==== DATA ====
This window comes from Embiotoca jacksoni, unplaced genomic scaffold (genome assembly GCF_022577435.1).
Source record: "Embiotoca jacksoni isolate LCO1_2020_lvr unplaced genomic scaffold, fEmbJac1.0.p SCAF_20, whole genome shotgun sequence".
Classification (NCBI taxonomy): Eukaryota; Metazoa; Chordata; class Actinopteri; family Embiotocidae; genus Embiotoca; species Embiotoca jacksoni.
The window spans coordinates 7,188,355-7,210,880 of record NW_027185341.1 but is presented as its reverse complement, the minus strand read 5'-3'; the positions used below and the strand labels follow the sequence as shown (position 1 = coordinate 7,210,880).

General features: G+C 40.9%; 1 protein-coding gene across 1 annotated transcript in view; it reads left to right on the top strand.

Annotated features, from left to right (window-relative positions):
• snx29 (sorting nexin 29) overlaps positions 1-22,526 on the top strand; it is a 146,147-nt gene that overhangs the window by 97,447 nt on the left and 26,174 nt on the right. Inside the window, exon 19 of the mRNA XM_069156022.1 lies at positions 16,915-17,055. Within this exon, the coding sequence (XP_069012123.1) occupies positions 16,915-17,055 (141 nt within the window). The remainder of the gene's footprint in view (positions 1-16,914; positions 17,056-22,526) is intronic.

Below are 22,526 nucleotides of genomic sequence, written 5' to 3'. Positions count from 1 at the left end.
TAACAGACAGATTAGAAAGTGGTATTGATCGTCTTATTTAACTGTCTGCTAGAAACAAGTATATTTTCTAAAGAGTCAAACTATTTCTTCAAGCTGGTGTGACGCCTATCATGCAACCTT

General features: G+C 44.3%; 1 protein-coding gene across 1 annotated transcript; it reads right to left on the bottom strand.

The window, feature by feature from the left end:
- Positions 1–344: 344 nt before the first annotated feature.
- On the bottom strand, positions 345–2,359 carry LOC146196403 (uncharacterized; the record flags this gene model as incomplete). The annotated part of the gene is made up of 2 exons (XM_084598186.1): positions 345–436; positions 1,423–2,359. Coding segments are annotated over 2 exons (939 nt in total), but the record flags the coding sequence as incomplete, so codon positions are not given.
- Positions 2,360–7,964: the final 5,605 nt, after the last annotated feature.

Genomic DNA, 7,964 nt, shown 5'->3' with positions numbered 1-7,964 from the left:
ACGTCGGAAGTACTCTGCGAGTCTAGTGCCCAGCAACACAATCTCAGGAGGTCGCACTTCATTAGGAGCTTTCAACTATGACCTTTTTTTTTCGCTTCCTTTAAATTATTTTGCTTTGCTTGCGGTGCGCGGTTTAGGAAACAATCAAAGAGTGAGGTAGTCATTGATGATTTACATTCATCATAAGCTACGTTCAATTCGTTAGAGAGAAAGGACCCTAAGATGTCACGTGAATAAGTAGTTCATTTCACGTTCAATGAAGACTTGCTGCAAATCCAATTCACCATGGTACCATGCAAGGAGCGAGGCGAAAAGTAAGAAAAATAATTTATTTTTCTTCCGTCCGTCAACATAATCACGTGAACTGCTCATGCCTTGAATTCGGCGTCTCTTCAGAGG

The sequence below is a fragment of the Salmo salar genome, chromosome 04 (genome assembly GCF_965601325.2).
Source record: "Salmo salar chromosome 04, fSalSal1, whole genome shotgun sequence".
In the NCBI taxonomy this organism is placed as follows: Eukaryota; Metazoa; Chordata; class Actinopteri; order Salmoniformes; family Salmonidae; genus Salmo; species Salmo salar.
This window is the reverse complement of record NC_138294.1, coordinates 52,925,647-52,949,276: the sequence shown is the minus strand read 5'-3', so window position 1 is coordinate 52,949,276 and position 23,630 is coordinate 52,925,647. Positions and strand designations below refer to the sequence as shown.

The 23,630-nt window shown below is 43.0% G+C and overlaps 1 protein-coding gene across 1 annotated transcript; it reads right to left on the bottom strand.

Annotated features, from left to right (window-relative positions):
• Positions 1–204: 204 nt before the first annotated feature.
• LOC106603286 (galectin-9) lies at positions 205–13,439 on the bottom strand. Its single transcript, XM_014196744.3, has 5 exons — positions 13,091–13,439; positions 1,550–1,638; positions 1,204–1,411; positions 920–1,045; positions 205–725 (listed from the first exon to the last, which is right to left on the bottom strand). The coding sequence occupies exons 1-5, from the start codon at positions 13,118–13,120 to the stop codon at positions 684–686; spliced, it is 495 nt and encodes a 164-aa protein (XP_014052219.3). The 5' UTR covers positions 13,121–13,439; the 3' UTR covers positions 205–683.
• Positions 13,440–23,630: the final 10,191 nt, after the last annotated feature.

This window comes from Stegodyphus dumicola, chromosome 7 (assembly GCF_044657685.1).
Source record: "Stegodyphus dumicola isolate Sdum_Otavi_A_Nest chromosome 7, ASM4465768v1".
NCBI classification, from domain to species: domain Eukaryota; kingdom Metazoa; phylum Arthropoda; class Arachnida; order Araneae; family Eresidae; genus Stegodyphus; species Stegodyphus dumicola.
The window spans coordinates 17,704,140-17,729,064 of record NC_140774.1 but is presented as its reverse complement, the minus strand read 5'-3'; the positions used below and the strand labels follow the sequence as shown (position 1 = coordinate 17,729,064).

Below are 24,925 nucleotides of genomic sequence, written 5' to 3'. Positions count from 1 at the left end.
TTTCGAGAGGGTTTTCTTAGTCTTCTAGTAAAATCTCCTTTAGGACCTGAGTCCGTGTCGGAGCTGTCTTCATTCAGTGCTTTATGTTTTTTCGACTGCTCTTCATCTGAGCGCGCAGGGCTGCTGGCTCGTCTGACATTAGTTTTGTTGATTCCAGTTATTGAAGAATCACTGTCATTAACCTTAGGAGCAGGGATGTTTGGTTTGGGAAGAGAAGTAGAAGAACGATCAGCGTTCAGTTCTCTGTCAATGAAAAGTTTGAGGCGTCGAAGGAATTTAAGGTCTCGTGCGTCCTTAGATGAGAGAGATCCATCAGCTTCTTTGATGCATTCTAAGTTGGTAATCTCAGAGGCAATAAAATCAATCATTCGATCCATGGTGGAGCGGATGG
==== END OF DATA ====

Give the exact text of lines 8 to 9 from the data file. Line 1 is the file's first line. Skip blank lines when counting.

Below are 22,526 nucleotides of genomic sequence, written 5' to 3'. Positions count from 1 at the left end.
TAACAGACAGATTAGAAAGTGGTATTGATCGTCTTATTTAACTGTCTGCTAGAAACAAGTATATTTTCTAAAGAGTCAAACTATTTCTTCAAGCTGGTGTGACGCCTATCATGCAACCTT